Glasgow MP asks Minister why Lobbying Bill targets fringes of problem and does not tackle real issues in Government.
Speaking in the House of Commons, John Robertson MP demanded to know why only 1% of lobbyists would be covered under the Government’s proposals. Mr Robertson told MPs, “If we are going to do it, let’s do it right” and asked to include all lobbyists on a register.
He challenged the fact that a number of people have found employment in Government departments, who might be working in the interests of various clients, or who still have connections to big business.
Speaking about the Prime Minister’s controversial appointment of Lynton Crosby as his election strategist, Mr Robertson said: “There is somebody working for the Prime Minister and it is clear that if he is in there, he will probably speak to the Prime Minister on any number of subjects of the day. Is it credible to think otherwise?”
Lynton Crosby, as well as working in Number 10, is a lobbyist for tobacco and alcohol companies. His presence has been linked with the dropping of proposals to bring in the plain packaging of tobacco and minimum alcohol pricing.
The Bill, having its second reading in Parliament today, is proposing to create a statutory register for lobbyists; limit the amount of campaign spending in the year leading to an election; and introduce more regulations for trade unions. Labour is calling for the Bill to be scrapped.
Speech in the debate on the Transparency in Lobbying, Non-Party Campaigning and Trade Union Administration Bill
John Robertson (Glasgow North West) (Lab): It is a pleasure to follow the hon. Members for Ealing Central and Acton (Angie Bray) and for St Albans (Mrs Main). I do not necessarily agree with everything they said, but at least they have been thoughtful and have a good idea of what they are talking about. A number of my Opposition colleagues have also made very good speeches.
We have to agree that not all lobbyists are bad. As Members of Parliament, we get a lot of information from lobbyists that we use to our benefit. There is no way that I, as a member of the Select Committee on Energy and Climate Change, could see every person who wants a meeting with me, but I try to meet those who will shed a light on whatever idea the Committee is talking about at the time. We use that information when we talk to Ministers and that is how it should be.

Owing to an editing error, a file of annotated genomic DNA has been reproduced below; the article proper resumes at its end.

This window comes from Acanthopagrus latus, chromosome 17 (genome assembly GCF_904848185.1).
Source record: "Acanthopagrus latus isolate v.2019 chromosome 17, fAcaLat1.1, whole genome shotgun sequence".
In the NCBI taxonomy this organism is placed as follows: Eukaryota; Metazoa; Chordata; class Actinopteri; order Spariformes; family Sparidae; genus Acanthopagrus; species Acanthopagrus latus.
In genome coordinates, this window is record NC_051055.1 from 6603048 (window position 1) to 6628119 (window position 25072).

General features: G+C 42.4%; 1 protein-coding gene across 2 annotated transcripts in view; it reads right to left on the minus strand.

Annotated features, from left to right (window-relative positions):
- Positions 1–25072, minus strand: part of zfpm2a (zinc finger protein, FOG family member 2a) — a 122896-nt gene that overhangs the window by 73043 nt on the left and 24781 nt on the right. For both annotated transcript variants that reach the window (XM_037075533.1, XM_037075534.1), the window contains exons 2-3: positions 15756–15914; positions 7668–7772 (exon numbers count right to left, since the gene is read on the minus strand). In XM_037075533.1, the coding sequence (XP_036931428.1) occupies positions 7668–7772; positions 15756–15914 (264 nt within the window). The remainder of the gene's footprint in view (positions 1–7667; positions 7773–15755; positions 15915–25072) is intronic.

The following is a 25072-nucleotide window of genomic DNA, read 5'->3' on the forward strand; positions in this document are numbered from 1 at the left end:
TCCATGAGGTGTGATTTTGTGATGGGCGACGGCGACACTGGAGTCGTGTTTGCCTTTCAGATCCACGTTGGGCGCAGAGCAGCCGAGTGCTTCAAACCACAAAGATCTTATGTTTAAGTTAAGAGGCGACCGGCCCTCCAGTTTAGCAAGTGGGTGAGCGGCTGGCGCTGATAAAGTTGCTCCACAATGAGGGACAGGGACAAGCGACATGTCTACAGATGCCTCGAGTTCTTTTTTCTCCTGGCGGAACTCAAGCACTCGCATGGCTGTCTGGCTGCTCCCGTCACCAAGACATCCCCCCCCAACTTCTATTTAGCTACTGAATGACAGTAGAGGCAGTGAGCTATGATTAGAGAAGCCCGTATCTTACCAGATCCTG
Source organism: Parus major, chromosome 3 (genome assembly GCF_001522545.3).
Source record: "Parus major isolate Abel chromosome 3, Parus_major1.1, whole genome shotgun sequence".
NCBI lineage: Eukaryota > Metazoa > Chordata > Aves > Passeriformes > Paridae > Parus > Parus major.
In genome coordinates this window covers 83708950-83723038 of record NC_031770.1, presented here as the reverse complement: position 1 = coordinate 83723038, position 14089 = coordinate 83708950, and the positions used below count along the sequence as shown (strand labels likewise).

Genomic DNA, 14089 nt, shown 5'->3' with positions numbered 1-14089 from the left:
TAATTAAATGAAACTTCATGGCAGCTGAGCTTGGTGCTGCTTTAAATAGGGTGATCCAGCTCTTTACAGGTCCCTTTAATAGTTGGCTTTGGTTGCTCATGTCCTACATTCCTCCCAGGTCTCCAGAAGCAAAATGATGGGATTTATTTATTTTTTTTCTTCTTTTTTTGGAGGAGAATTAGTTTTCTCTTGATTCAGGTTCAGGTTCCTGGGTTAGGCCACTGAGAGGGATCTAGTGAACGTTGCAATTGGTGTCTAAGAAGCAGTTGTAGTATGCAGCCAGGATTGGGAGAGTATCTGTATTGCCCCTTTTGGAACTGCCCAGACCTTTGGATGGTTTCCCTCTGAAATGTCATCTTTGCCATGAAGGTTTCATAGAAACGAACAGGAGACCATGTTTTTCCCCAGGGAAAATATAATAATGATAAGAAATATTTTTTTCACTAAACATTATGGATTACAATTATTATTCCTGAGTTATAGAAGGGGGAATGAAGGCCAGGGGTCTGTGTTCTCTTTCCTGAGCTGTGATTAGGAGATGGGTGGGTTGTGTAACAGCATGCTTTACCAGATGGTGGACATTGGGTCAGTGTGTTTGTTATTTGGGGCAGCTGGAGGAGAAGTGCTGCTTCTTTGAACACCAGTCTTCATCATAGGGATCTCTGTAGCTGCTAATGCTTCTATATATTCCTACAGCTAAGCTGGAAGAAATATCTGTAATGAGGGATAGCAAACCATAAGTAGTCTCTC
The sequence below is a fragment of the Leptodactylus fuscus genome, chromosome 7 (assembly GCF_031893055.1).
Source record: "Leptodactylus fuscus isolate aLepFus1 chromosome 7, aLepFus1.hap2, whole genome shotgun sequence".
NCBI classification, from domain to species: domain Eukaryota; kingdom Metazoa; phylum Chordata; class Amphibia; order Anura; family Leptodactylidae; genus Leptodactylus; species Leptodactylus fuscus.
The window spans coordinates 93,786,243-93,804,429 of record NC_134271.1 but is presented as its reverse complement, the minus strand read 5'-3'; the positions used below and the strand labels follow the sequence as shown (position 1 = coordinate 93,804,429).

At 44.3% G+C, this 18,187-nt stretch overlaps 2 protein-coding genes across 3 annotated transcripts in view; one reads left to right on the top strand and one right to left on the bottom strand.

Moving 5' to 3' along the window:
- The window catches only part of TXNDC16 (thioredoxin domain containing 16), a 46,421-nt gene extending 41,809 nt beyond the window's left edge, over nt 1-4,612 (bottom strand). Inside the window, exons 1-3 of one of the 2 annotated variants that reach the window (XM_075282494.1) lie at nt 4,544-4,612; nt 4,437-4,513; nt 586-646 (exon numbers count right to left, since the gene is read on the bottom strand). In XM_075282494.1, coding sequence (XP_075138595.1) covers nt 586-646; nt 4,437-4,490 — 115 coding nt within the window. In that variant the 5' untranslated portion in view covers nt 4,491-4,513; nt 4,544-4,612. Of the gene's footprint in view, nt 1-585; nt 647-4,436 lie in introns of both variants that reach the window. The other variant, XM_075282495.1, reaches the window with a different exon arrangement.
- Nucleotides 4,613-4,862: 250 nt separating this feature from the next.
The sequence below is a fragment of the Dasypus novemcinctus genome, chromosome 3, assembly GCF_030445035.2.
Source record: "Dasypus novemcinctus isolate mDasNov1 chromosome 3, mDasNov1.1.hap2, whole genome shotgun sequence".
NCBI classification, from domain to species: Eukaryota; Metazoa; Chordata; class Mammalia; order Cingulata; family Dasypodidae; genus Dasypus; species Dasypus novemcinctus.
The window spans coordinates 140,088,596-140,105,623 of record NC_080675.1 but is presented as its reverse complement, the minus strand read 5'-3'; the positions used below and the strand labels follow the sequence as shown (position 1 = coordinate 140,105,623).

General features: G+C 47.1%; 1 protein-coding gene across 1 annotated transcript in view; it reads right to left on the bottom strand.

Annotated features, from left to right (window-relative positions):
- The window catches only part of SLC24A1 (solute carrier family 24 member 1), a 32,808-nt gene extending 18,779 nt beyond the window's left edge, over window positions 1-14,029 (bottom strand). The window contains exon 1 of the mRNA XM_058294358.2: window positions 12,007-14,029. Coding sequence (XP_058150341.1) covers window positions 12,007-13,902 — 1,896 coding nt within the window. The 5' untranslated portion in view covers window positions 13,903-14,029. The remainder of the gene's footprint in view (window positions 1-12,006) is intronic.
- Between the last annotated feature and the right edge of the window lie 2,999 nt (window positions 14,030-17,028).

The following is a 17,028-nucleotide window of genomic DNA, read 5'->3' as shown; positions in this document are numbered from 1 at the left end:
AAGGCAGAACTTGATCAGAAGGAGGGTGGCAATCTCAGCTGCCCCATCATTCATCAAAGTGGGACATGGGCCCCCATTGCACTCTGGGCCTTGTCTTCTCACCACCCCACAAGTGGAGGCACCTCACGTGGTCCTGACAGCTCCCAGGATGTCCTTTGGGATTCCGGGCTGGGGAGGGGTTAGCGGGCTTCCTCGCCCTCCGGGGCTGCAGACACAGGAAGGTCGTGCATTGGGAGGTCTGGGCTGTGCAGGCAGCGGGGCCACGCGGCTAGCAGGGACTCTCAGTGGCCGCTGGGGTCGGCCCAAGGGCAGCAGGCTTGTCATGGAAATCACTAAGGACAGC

I do not believe that the Bill gives us transparency. It is very narrow and I think that an idea was formed somewhere along the line about how it could be used. Although I agree with my hon. Friend the Member for Wallasey (Ms Eagle) that it is a bad Bill, I also think that there must be a reason why these things are being done. These people are not idiots—they know what they are doing and there must be a reason behind it. Although the Bill is a bad Bill, I believe that its purpose is to stop my party winning the next election. If last week’s vote on Syria had gone a different way—I am glad to say that it did not—would that have been because third parties had lobbied us to support the Government in what they were trying to do?
We suffered as a party in the 2005 election when the coalition partner, the Liberal Democrats, picked up a lot of votes on the back of an anti-war vote. Their support slackened off, as we saw when we got to the 2010 election. I believe that the Bill would have stopped the third parties in 2005 saying, “Don’t vote for a Government who go to war.” I think that worked against us. The Government are not that stupid, and avoiding that is one reason why we have the Bill. We have talked about the rail network and its effect, and the same applies here. The Bill could be used against anything that is anti-Government.
What are we doing? We are talking about registers of interests. Only 1% of those who lobby will be put on a register and the rest would not be on it. Why would that be? Who are we highlighting—the small groups, the individuals and the third-party wee groups who get together occasionally? Why would we want to do that? There must be a reason. Therefore, why are we doing that when we are not tackling the big lobbyists whom we met regularly? Why are they exempt? I ask these questions—I hope that the Minister can answer them—because I have not for the life of me worked out why the Government would want to do this.
James Duddridge: For many years, this House has not done enough to tackle lobbying. The hon. Member for Dunfermline and West Fife (Thomas Docherty) produced a massive Bill that was perhaps more along the lines that the hon. Member for Glasgow North West (John Robertson) requires, but it was too difficult; it bit off too much to chew to be good legislation. One might argue that this Bill is narrow in the wrong places, but is there not an advantage in having a narrow and focused Bill?